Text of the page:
4.From Multilayer Perceptron to GPT: A Reflection on Deep Learning Research for Wireless Physical Layer

Authors:Mohamed Akrout, Amine Mezghani, Ekram Hossain, Faouzi Bellili, Robert W. Heath

Abstract: Most research studies on deep learning (DL) applied to the physical layer of wireless communication do not put forward the critical role of the accuracy-generalization trade-off in developing and evaluating practical algorithms. To highlight the disadvantage of this common practice, we revisit a data decoding example from one of the first papers introducing DL-based end-to-end wireless communication systems to the research community and promoting the use of artificial intelligence (AI)/DL for the wireless physical layer. We then put forward two key trade-offs in designing DL models for communication, namely, accuracy versus generalization and compression versus latency. We discuss their relevance in the context of wireless communications use cases using emerging DL models including large language models (LLMs). Finally, we summarize our proposed evaluation guidelines to enhance the research impact of DL on wireless communications. These guidelines are an attempt to reconcile the empirical nature of DL research with the rigorous requirement metrics of wireless communications systems.

5.Distributed Rate-Splitting Multiple Access for Multilayer Satellite Communications

Authors:Yunnuo Xu, Longfei Yin, Yijie Mao, Wonjae Shin, Bruno Clerckx

Abstract: Future wireless networks, in particular, 5G and beyond, are anticipated to deploy dense Low Earth Orbit (LEO) satellites to provide global coverage and broadband connectivity with reliable data services. However, new challenges for interference management have to be tackled due to the large scale of dense LEO satellite networks. Rate-Splitting Multiple Access (RSMA), widely studied in terrestrial communication systems and Geostationary Orbit (GEO) satellite networks, has emerged as a novel, general, and powerful framework for interference management and multiple access strategies for future wireless networks. In this paper, we propose a multilayer interference management scheme for spectrum sharing in heterogeneous GEO and LEO satellite networks, where RSMA is implemented distributedly at GEO and LEO satellites, namely Distributed-RSMA (D-RSMA), to mitigate the interference and boost the user fairness of the system. We study the problem of jointly optimizing the GEO/LEO precoders and message splits to maximize the minimum rate among User Terminals (UTs) subject to a transmit power constraint at all satellites. A Semi-Definite Programming (SDP)-based algorithm is proposed to solve the original non-convex optimization problem. Numerical results demonstrate the effectiveness and network load robustness of our proposed D-RSMA scheme for multilayer satellite networks. Because of the data sharing and the interference management capability, D-RSMA provides significant max-min fairness performance gains when compared to several benchmark schemes.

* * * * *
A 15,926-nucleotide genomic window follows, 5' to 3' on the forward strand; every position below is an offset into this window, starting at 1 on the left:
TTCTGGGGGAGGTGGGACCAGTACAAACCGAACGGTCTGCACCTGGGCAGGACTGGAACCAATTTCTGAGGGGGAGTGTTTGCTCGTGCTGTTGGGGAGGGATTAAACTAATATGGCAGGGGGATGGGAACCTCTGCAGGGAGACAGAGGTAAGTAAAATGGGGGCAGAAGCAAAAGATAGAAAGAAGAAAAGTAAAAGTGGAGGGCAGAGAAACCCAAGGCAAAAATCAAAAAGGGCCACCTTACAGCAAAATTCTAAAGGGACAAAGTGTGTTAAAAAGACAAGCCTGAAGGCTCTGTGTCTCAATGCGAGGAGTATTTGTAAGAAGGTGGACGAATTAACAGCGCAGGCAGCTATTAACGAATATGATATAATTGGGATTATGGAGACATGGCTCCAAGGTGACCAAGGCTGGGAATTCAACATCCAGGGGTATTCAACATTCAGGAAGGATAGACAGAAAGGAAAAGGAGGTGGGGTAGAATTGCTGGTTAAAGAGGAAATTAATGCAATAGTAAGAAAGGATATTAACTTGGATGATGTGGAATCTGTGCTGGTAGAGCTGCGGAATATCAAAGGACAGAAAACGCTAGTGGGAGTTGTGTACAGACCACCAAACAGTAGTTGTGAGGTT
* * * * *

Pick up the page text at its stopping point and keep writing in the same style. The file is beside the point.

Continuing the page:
6.A Poisson Decomposition for Information and the Information-Event Diagram

Authors:Cheuk Ting Li

Abstract: Information diagram and the I-measure are useful mnemonics where random variables are treated as sets, and entropy and mutual information are treated as a signed measure. Although the I-measure has been successful in machine proofs of entropy inequalities, the theoretical underpinning of the ``random variables as sets'' analogy has been unclear until the recent works on mappings from random variables to sets by Ellerman (recovering order-$2$ Tsallis entropy over general probability space), and Down and Mediano (recovering Shannon entropy over discrete probability space). We generalize these constructions by designing a mapping which recovers the Shannon entropy (and the information density) over general probability space. Moreover, it has an intuitive interpretation based on the arrival time in a Poisson process, allowing us to understand the union, intersection and difference between (sets corresponding to) random variables and events. Cross entropy, KL divergence, and conditional entropy given an event, can be obtained as set intersections. We propose a generalization of the information diagram that also includes events, and demonstrate its usage by a diagrammatic proof of Fano's inequality.